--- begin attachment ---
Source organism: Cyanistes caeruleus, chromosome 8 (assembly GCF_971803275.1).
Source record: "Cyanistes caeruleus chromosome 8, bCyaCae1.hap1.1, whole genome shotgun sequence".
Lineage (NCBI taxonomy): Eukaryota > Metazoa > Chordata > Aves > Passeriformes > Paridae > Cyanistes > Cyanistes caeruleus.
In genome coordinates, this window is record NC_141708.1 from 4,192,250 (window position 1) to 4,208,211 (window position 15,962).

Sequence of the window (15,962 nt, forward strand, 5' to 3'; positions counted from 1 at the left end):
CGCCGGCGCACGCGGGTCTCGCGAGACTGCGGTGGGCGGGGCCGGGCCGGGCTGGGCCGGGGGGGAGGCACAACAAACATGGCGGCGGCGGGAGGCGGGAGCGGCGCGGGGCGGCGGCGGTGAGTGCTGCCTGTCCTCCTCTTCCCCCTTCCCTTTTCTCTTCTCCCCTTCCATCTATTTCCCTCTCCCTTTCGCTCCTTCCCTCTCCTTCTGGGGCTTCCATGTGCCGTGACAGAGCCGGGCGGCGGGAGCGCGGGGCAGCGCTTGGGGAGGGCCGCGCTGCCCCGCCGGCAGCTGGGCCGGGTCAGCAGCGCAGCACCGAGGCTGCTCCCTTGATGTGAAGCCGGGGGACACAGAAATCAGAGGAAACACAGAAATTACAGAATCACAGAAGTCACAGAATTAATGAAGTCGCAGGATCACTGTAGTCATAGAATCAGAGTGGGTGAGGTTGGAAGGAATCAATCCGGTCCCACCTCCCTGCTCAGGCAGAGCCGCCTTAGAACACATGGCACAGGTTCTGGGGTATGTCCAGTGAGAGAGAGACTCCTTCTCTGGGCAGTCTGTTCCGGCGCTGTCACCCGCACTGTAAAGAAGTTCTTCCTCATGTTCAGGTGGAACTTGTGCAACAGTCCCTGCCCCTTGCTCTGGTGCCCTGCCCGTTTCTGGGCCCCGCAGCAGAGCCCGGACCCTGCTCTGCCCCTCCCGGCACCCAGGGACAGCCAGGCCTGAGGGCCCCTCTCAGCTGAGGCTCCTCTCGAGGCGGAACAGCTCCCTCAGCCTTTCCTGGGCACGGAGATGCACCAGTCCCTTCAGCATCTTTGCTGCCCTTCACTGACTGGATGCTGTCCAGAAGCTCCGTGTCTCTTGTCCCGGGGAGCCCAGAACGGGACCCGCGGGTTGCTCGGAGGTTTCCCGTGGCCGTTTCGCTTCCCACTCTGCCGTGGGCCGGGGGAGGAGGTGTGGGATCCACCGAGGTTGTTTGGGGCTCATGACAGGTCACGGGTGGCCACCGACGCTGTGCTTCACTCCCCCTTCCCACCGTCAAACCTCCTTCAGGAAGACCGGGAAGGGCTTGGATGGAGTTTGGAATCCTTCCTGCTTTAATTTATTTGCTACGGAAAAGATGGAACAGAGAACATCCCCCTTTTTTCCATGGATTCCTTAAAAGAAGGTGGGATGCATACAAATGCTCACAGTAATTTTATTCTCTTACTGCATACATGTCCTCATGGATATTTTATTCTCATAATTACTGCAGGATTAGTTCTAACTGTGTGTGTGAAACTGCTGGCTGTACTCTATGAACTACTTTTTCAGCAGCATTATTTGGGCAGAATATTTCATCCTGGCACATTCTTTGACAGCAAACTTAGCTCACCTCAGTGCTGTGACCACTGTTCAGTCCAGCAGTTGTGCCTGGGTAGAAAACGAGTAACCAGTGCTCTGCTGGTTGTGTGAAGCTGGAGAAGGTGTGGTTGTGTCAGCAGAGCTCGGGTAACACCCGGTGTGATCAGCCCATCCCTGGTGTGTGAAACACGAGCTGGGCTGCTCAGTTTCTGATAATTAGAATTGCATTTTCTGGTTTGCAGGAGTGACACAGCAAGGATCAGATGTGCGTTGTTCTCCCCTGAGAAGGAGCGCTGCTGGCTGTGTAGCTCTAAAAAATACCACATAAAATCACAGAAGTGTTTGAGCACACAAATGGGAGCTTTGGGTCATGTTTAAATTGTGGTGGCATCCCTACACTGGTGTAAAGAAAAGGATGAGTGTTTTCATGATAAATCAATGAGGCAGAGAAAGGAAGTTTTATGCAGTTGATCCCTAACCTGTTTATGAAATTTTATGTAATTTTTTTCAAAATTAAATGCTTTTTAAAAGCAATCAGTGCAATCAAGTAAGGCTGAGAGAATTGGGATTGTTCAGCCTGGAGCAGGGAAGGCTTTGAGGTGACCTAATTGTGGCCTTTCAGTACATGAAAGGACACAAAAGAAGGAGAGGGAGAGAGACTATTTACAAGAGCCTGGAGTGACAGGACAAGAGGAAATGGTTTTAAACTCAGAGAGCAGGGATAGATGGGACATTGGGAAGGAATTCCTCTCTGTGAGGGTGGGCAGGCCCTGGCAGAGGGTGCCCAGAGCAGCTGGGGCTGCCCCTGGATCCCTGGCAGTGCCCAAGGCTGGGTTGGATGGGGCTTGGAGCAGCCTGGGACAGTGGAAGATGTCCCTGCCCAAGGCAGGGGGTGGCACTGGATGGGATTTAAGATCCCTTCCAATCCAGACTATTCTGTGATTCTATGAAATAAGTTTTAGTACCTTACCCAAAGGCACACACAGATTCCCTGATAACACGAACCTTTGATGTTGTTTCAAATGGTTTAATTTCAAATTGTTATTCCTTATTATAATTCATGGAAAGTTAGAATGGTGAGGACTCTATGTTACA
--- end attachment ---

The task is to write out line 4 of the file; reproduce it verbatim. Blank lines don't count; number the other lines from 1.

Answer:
In genome coordinates, this window is record NC_141708.1 from 4,192,250 (window position 1) to 4,208,211 (window position 15,962).